The Gelderlander horse is a heavy warmblood breed. Like the Groningen and Friesian, it is endemic to the Netherlands. It is named after the Gelderland province where it had most of its development.
As well as wanting horses for their own use, farmers were looking for a horse that they could sell. In the 19th century, there was a market for a quality carriage and riding horse. They began crossing native heavy mares with quality European stallions.Credit: http://commons.wikimedia.org/wiki/File:Gelderlander.jpg
Quality, temperament, action and conformation were being sought. Iberian, Andalusian, Neapolitan, Norman, Arabian, Holstein and Norfolk Roadster were all used to obtain an all-rounder which could be used for farm work, carriage work and riding.
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the various breeds. Their histories and
characteristics are documented too.
Further improvement was accomplished with the use of Anglo-Norman, Friesian, Oldenburg, Thoroughbred and Hackney infusions. Eventually a recognisable, marketable light carriage and substantial riding horse was established, a horse of style, elegance and quality.
The breed is elegant and powerfully built with a naturally alert stance and a great presence. It stands between 15.2hh and 16hh. It may be grey, black, bay or chestnut and often has quite extensive white markings on the face and legs, including the upper legs. Bay and chestnut are most common. Skewbalds of the tobiano pattern are also seen.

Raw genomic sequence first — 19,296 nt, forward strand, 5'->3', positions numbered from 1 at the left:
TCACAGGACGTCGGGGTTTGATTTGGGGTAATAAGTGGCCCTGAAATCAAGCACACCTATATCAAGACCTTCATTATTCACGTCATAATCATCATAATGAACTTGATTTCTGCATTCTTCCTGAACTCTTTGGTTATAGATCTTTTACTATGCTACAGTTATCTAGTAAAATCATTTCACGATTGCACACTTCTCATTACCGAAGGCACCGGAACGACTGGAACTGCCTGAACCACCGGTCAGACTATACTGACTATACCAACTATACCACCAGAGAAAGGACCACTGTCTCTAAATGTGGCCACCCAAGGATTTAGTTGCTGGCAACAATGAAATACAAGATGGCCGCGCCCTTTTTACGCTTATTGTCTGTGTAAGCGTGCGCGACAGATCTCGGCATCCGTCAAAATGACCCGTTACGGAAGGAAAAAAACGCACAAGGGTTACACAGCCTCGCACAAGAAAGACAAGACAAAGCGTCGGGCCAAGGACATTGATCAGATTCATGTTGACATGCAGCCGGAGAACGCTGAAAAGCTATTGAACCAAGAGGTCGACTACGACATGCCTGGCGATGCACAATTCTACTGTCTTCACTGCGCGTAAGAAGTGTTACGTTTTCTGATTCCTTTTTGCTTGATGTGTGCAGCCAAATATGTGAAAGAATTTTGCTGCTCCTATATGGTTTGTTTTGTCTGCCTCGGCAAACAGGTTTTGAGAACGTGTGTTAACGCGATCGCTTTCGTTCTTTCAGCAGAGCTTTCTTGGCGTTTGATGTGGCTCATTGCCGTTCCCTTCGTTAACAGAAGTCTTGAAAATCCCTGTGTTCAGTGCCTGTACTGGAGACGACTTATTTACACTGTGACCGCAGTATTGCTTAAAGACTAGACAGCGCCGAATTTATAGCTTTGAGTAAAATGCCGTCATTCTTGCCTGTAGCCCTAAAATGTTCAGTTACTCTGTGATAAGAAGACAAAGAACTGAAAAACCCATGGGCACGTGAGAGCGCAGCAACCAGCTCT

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the various breeds, combining a
modern understanding of genetics
with historical documentation.
Volume 1 deals with the heavy
draft and carriage breeds.
The workman-like head is long and flat with calm eyes. The ears are of medium length and quite fine while the nostrils are large. . The profile is straight or slightly convex. The neck is arched and muscular and blends smoothly into prominent, broad withers. The back is straight and strong. The croup is broad and flat resulting in a high tail set. The full, deep chest makes the breed very suitable for draught work and the shoulder is nicely sloped. The legs are well muscled. The paces are smooth and active. The handsome Gelderlander has great longevity and is a hard worker. He has a mild, good-natured temperament.Credit: http://commons.wikimedia.org/wiki/File:Gelderl%C3%A4nder_trabend.jpg
The action is flowing with an eye-catching, high-stepping trot. The temperament is docile. The Gelderland, together with the Groningen, has contributed to the Dutch Warmblood. The Gelderland is promoted as a versatile horse suitable for the whole family. The breed has produced some very excellent dressage horses. Gelderlanders have also excel in the field of show-jumping and have done exceptionally well in the sport of combined driving.